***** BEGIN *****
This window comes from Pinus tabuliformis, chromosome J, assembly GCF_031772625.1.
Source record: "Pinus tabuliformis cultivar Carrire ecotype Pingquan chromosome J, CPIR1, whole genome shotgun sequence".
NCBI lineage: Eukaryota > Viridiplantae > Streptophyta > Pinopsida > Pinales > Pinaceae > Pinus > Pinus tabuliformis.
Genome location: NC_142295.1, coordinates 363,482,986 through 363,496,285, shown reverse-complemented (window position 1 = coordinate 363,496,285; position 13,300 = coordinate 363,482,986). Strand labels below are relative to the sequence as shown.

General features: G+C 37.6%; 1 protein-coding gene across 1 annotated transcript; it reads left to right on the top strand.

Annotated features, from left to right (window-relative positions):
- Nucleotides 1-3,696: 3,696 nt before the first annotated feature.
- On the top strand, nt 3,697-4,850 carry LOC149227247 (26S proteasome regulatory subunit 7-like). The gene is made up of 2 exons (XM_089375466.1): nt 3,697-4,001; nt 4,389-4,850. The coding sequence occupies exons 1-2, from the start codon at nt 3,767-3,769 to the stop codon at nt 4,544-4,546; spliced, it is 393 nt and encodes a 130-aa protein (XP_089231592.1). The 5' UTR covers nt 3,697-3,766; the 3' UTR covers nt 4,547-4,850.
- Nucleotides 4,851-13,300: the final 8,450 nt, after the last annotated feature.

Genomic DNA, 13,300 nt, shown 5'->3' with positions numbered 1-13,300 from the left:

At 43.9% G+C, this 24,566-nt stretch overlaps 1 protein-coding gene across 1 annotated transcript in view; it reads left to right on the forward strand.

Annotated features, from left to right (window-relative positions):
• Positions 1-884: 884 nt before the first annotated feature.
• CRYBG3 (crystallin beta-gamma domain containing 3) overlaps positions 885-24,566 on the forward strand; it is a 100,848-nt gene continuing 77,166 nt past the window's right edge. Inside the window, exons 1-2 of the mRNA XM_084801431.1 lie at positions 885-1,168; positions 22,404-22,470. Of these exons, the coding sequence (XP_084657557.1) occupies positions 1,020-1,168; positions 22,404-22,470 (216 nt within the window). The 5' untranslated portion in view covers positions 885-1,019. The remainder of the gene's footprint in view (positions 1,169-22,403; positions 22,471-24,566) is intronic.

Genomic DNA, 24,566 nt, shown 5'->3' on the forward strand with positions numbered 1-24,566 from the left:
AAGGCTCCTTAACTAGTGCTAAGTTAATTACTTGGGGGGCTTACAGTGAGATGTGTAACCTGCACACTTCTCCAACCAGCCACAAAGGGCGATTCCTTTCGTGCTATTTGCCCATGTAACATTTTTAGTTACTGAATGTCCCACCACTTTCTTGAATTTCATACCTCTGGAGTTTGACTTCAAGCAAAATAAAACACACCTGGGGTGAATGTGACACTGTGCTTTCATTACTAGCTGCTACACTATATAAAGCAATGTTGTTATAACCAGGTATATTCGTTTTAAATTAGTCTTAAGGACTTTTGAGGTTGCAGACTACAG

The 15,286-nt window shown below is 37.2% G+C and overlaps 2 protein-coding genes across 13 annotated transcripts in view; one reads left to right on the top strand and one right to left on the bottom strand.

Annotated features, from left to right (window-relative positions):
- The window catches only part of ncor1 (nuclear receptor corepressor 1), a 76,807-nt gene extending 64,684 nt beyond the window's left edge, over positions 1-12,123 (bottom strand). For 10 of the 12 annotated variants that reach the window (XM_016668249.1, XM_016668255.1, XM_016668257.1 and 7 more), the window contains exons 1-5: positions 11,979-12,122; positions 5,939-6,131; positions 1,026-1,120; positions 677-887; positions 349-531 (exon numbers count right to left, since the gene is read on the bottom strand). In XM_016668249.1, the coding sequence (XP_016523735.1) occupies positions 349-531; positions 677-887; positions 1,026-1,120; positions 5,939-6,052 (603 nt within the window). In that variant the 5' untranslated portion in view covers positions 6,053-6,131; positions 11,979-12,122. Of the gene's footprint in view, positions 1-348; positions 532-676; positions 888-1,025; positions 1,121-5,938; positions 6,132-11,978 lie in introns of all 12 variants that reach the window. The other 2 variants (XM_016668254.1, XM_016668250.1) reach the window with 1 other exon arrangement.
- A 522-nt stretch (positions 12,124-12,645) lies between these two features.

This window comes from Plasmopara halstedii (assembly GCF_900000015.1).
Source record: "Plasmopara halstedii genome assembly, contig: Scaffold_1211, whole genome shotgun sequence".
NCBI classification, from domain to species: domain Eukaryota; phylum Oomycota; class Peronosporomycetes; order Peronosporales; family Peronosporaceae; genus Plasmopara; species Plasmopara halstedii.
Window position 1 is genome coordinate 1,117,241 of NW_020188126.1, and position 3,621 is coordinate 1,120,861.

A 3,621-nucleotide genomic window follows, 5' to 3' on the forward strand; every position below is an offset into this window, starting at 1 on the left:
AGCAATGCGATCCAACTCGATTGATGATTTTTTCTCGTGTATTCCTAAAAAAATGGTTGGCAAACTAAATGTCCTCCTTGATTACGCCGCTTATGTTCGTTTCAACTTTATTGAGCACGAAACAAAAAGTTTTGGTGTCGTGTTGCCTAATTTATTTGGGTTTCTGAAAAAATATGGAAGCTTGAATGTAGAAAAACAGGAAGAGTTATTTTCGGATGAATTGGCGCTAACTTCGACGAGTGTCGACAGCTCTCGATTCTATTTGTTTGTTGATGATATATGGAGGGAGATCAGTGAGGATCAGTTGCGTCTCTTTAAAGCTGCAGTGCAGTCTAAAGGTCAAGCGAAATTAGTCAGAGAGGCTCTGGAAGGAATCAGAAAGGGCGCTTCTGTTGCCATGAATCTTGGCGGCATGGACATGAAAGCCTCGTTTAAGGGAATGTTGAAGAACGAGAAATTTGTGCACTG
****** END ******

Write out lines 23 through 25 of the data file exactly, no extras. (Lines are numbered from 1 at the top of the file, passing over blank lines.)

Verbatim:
NCBI classification, from domain to species: domain Eukaryota; phylum Oomycota; class Peronosporomycetes; order Peronosporales; family Peronosporaceae; genus Plasmopara; species Plasmopara halstedii.
Window position 1 is genome coordinate 1,117,241 of NW_020188126.1, and position 3,621 is coordinate 1,120,861.

A 3,621-nucleotide genomic window follows, 5' to 3' on the forward strand; every position below is an offset into this window, starting at 1 on the left: